Challenges in our professional journey

Challenges in our professional journey

There are so many challenges in our professional journeys that help us to learn, grow, and excel. Sometimes new project drives us to develop new skills. On the other end, getting out of your comfort zone and presenting a new idea gives you an edge to be a catalyst in advance.

However, there is one challenge that can seem undefeatable – a boss who is unsupportive!

Good bosses encourage creativity, trust, respect, aid personal growth and professional development. They create an open loop where great work is rewarded, and issues are tackled.

Bad bosses, on the other hand, can have any combination of unfavourable characteristics. Perhaps it is a boss with a condescending attitude, someone who micromanages everything, or one who fails to give any comment that could improve your performance.

Whereas unsupportive boss is different. They may reject your ideas without any explanation and block you from stepping into the right rooms. Even they go to the extent of putting you down for your new ideas, and later pitch the same to the management or even to you as the fruit of their own thinking. Working under an unsupportive boss can make it a challenge to go to work every day, ultimately stunting your professional growth if it goes on for long enough.

You can take actions to deal with boss who lacks the qualities of a strong and supportive leader. Here are some tips to deal with an unsupportive boss.

1. Self-reflection

Support and advocacy are not earned overnight. Take time to look around at your other teammates and colleagues.

Consider how you have communicated with your boss. Have you been open with them about your expectations or concerns? If you feel they are not being supportive of your work, have you asked for back-up in meetings? You should choose to be assertive and not be a victim of your situation.

2. Address it diplomatically

Open communication is key in any relationship, and the employee-boss relationship is no different. As you have concerns, try to express them calmly. Ask for a time to speak and frame the discussion as an opportunity to optimize your working relationship. In your conversation, be mindful to focus on future-oriented solutions, not past problems.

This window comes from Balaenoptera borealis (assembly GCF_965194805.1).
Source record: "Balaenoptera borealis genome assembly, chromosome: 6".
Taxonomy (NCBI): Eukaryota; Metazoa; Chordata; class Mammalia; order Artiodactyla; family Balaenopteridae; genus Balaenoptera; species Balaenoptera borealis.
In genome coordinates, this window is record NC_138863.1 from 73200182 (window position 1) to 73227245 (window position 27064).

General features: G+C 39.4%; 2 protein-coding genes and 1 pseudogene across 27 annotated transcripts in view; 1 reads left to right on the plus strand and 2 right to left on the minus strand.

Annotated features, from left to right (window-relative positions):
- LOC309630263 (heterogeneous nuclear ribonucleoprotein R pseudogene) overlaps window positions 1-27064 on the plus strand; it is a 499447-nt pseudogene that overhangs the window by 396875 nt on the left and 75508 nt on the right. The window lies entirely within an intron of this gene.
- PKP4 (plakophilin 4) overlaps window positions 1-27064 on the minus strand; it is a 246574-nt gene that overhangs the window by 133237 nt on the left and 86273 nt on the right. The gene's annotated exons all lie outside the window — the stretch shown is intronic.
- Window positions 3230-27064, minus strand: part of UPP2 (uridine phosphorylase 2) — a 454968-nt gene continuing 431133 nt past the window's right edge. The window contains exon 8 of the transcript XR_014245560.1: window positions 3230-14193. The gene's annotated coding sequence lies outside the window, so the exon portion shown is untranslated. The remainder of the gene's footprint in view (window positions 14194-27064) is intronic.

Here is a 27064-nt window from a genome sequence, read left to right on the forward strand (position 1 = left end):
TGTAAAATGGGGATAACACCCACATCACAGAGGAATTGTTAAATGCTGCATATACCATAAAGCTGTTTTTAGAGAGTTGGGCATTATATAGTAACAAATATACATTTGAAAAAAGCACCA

3. Stop searching for justification

If constantly putting forward great work does not change your boss’ attitude, stop doing it for approval. Instead, do it to create a personal brand for yourself. Building your skillset, getting new experiences, and interacting with new people will make you an asset to your organization and other potential employers if and when you choose to pursue other avenues.

4. Seek support from other senior leaders

Take time to look around your organization and even in your wider network and community. Find buddies who can share your values and help you reach your career goals.

Support can come from all sides at work. If you can, try to establish relationship with such people that have voice and influence. Beyond your direct supervisor, there could be plenty of executives and senior leaders who can guide you acquire the skills to succeed. Start raising your hand to take on challenging projects. Prove that you are worthy of more responsibility by completing your tasks well so that people around look up to you as a capable resource, which way your contribution testifies your capability, and not the people.

With the right attitude, you can turn this situation around. You can even make it a useful move for your personal and professional growth.

Add a comment & Rating

View Comments